While I spoke to the parents, she was dying to be involved. We tried simply setting her up next to her folks with a microphone that led nowhere (so she would feel included), but she required just a bit more attention. Hannah ended up sitting her down and interviewing her one-on-one while I spoke to her parents. From the giggling I heard from both Hannah and Sonya, I can say that it sounded pretty successful. A quote that Hannah just couldn’t get over was the following: “I’m the princess (because my Auntie calls me ‘princess’). And the kingdom is my parents.”

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Our second stop was with a mother who has had two children born with clubfoot. Her son, Alexander, was terrified of his doctor (as most children are), and we just happened to have him along with us. While Joseph Acheampong isn’t a physician, he’s a skilled Ponseti practitioner who works with both CURE and FOCUS (another clubfoot-related organization in Ghana) as their quality assurance man-on-the-ground. He travels extensively throughout the country, ensuring that the Ponseti Method is being performed correctly by surgeons, technicians, and nurses. One of the many children he sees on a regular basis, though, is Alexander. And little Alex, was not thrilled to see the man who puts him in heavy plaster casts.

Struggling to get even a smile out of him, Hannah sprung into action, suggesting that Alex might smile if he were awarded a lollipop. After a cautious approach, he carefully took the candy from my hand and went at it. The ploy worked, and soon he was cooing and giggling at everything Hannah did. Without a doubt, though, the best thing we did to allow Alex to open up was to keep Joseph out of sight.

His sister, only six months old, has just graduated to the ‘bracing’ phase of her treatment. Each night, they both put on their boots and bars (with help from mom) and sleep themselves closer to plantar-grade feet.

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Our interview with their mother was really fascinating. I’m always interested in learning more about the feelings that mothers experience when they have more than one child with the special needs required of someone going through the Ponseti Method. To my surprise, she was very candid about the relief she experienced when she found that her daughter’s deformity was the same as her sons. In her mind, she told me, it was a condition for which she already knew treatment and could handle the challenges. She did talk about how much better she felt when her second child was diagnosed with clubfoot, though, and how much her awareness of the Ponseti Method kept her fears to a minimum. It was an insightful interview and I’m excited to review it again during the editing process.

After a nice dinner with Charity, we threw down our gear and slept – we had a big morning in Dzodze the next day and it was going to be even more exciting than either of us expected.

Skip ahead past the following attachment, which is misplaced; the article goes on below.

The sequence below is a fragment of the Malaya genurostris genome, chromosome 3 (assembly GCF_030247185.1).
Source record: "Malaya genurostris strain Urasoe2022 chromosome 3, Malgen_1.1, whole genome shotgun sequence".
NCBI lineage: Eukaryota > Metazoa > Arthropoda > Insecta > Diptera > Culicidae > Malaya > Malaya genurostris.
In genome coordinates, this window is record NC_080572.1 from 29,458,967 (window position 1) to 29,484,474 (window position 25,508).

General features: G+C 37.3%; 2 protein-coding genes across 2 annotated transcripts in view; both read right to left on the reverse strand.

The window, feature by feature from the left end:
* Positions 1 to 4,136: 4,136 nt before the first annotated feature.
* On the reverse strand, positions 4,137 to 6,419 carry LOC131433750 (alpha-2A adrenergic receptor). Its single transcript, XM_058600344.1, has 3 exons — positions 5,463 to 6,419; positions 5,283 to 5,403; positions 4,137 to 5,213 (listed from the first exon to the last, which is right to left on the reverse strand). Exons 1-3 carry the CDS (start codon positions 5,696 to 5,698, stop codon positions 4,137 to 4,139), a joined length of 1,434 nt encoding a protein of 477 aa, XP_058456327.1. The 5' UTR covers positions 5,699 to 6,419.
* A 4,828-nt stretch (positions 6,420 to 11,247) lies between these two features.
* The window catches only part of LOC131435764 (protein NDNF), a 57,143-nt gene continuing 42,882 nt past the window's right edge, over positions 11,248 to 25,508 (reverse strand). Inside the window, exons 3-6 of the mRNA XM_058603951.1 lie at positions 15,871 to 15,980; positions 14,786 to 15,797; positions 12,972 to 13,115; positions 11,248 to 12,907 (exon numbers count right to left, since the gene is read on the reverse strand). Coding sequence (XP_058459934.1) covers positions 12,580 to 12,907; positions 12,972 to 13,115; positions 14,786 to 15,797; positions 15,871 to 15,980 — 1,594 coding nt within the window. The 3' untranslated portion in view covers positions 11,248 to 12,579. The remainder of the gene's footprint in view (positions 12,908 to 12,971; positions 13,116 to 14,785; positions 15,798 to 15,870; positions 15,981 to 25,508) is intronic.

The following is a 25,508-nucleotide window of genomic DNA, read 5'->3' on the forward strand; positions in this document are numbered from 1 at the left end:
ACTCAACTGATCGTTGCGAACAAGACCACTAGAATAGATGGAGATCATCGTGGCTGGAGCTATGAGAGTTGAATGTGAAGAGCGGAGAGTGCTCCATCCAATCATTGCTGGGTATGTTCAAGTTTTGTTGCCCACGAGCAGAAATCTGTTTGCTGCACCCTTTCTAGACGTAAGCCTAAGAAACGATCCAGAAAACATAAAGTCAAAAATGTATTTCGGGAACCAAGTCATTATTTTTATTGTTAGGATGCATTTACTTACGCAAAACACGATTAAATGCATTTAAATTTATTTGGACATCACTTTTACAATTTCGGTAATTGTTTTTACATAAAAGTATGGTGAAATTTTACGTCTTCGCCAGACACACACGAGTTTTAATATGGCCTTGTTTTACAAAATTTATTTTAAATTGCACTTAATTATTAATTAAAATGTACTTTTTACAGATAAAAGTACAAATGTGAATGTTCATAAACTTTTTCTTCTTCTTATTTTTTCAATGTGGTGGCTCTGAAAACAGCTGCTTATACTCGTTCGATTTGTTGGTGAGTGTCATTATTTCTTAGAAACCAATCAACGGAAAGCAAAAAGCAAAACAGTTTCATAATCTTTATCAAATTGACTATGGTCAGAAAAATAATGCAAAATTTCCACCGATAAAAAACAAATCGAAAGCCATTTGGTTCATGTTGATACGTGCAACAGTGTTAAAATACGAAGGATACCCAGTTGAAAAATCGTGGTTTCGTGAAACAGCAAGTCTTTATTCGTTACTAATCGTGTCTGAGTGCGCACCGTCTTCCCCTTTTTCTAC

We woke up bright and early embarked on our day trip to Dzodze, which is about three and a half hours from Dodowa. We went with Andrews and Eddie, Charity’s sons. Andrews acted as our faithful driver and Eddie was a great translator – we needed someone who spoke the local ewe dialect for this particular region.

The road to Dzodze was somewhat expensive: there’s nothing quite like being pulled over by the police for the sole purpose of slipping them a nice little bonus. To avoid being held up for a long time as the officers ‘inspect the vehicle,’ the driver often just slips them a bit of pocket change and – just like that – you’re on your way. Interestingly enough, the officers taking our money with AK-47’s slung over their shoulders didn’t see the irony in warning us about armed robbers on our route.

We finally reached the clinic we’d be visiting in Dzodze, a small group of (at most) four patients. After a bit of filming and a couple of great shots later, we ended up taking one of the patients, Joyce, out to lunch and bringing her back home for a personal interview. Her rural upbringing piqued our interest and she had such a kind heart and a bright smile.

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Arriving at her home, we realized we were in a small village populated by people who lived off the beaten path, quite literally.

After Andrews nearly destroyed his car taking us over bumps and gutters that we hadn’t expected, we had ended up in a small village that wasn’t expecting us. Part of a protected tribe, they operate under their own laws and their own traditional societal ways. Next to an older man weaving away at homemade wicker baskets, a tribal elder sat and welcomed us to the village. She took a particular liking to Hannah, mysteriously tickling Hannah’s chin from time to time and giggling uncontrollably. We asked if we could take some photos and the whole crowd lit up, dancing and smiling as we took photo and video of the whole experience. They were so kind, bright and happy. It was one heck of a morning.